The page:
Independent Processor editor-in-chief Sam Gazdziak spoke with Dr. Ryan Cox of the University of Minnesota about judging the semi-dry sausage (non-fermented) category and the specialty cured products.

Sam Gazdziak: I’m here with Dr. Ryan Cox of the University of Minnesota. Ryan, you are one of the judges for the American Cured Meats Competition. What categories did you have this year?

Dr. Ryan Cox: This year, I judged first the semi-dry sausage, non-fermented category, a slightly smaller category with 17 entries this year. It’s largely summer sausages. There is another category where the product is fermented, but this is the non-fermented category. Then I also did the specialty cured products, a larger category with whole-muscle and sausage products in it.

Gazdziak: For some of the products that you have here, in general, what are the characteristics that you are looking for in a good award-winning entry?

Cox: For this particular category, for example, we start with external appearance. We are looking for a good color. Generally a lack of defects, manufacturing defects, things that would take away from the appeal or eye appeal of the product. With this product here, the external texture is the external texture here. There is a difference where wrinkling is concerned. You’ll also notice there is a difference in color. We want a more brilliant color, a deeper color, as opposed to a flatter color or pale or washed out color. Then, we turn to the internal. We create a cut and look at the internal of the product. Looking for particle definition as well as cured color, and then again a lack of defects. So there’s a lot of things we consider in looking at these products, and this is well before we even taste the product. The flavors of the products, textures, the mouth feel are actually carrying the majority of the points in all of these categories.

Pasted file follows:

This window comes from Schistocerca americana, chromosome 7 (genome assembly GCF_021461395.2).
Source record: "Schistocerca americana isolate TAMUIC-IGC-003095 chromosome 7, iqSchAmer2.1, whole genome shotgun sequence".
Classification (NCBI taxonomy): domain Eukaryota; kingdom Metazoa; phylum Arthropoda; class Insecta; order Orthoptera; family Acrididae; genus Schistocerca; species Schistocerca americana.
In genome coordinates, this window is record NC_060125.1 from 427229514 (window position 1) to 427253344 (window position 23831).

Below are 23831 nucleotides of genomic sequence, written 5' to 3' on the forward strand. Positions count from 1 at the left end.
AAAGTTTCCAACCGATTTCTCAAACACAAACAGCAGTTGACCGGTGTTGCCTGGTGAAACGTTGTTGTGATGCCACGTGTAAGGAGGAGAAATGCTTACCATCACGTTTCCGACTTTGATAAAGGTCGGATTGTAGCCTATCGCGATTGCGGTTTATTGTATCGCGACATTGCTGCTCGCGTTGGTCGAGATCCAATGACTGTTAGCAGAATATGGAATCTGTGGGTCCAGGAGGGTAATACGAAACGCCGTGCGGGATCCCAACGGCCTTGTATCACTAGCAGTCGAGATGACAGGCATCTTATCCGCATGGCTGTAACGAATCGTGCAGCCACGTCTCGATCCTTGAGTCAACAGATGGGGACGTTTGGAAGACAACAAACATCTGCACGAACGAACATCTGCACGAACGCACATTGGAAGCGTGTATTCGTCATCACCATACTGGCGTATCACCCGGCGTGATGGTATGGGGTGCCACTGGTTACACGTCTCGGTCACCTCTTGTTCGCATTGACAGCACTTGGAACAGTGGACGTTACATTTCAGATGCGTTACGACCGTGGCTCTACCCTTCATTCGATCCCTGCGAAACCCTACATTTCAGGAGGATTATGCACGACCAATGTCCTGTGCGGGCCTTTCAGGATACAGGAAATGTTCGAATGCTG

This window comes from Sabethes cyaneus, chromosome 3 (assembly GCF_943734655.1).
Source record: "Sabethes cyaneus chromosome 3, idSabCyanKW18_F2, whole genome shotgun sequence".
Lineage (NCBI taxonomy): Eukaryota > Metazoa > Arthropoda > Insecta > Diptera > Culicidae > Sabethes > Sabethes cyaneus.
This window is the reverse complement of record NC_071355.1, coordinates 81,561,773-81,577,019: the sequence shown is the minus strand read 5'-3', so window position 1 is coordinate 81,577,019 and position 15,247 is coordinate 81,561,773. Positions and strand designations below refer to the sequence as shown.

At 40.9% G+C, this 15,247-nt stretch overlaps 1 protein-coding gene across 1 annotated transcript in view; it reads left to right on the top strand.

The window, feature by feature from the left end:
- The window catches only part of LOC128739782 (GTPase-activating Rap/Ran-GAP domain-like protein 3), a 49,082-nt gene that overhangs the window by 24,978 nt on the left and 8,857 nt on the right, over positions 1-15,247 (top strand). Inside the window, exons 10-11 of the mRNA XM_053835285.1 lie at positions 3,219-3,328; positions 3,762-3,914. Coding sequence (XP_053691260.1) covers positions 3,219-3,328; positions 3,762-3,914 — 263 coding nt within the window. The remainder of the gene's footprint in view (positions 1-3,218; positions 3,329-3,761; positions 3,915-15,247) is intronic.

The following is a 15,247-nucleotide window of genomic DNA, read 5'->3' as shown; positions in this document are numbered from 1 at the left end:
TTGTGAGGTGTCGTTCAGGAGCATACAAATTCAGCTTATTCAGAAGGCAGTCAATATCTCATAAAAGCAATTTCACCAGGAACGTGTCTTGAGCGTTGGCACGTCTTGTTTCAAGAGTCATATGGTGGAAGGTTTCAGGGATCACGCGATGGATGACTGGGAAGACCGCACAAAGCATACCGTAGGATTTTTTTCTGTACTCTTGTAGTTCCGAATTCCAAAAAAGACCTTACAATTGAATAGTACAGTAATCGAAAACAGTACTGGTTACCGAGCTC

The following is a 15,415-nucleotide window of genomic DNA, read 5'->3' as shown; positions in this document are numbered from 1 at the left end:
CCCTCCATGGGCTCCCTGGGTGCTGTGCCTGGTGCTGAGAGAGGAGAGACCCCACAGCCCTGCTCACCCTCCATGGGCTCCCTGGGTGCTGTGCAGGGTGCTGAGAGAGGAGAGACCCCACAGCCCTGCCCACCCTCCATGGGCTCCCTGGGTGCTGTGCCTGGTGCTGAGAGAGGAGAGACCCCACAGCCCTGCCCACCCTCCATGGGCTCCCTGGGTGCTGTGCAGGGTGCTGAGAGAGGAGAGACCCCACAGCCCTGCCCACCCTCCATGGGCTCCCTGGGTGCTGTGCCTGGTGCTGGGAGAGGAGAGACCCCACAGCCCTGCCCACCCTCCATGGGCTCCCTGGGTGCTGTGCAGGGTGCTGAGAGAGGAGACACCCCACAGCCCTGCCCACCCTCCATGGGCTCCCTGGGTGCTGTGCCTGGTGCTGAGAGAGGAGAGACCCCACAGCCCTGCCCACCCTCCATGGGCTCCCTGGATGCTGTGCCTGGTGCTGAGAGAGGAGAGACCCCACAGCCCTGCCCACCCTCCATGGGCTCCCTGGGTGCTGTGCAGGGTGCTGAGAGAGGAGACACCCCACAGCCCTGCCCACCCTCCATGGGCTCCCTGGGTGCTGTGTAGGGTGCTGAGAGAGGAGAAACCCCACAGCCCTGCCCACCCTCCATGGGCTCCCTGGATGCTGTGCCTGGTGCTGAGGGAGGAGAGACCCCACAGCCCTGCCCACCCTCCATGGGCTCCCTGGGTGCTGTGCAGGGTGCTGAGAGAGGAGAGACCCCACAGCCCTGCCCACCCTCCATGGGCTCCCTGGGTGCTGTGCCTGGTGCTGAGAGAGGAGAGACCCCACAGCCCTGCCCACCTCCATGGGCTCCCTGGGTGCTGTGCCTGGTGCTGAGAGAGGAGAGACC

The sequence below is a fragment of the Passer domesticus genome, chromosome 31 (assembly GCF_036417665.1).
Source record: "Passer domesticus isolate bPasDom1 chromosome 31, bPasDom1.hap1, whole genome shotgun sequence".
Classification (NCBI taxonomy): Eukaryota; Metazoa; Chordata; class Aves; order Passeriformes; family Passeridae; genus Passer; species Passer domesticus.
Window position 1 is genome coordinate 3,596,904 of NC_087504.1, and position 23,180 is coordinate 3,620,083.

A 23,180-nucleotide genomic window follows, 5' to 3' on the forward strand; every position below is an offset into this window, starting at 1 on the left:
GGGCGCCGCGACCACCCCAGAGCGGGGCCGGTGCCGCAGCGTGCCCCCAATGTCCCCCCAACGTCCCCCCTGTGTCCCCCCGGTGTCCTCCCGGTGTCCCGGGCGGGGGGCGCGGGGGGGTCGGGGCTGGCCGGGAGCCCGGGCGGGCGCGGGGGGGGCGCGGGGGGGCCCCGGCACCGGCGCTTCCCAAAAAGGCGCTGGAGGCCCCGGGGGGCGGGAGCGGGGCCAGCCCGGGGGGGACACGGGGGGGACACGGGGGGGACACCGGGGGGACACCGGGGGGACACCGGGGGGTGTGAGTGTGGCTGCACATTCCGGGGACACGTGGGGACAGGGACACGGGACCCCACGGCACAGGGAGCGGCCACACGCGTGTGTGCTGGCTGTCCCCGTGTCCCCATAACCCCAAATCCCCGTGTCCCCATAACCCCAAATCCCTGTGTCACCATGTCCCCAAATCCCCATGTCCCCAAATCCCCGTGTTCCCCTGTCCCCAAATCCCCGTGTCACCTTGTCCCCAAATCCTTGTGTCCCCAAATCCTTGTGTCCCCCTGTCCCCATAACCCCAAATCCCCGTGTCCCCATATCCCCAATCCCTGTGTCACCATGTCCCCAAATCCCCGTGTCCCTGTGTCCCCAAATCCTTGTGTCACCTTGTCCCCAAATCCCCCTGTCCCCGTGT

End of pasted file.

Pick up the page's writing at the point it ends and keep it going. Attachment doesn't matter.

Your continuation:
Gazdziak: So Ryan, we have a couple of examples here from the semi-dry non-fermented sausage category, could you talk a bit about what are some of the things you are looking for in the judging?

Cox: We start judging by looking at the external surface of the product, evaluating the workmanship of the product. So looking at the outside. Obviously looking at the color whether it picks up a more brilliant, deeper, richer color like the one here versus a slightly flatter color, a little bit more pale, which you can see here. Again texture, the workmanship. When you think of the texture of this product here being obviously more wrinkly or dried versus this being a smoother texture as well. That’s how we evaluate it at first. Then we go to the internal surface. As you go to the cut surface, you can see the particles. We look for particle definition. The fat to lean particle definition. The color of the product, which has been cured, and so it should have a more brilliant cured color as we would see in this product here versus a flatter color here that you would see. Again, looking at a lack of manufacturing defects. Things like air holes, excessive connection tissue, things of that nature. That’s how we start judging. This is again before we taste the product. The majority of the points are in the flavor of the product and the mouth feel, which is the eating experience. So there’s quite a bit that’s considered when we evaluate these products. 

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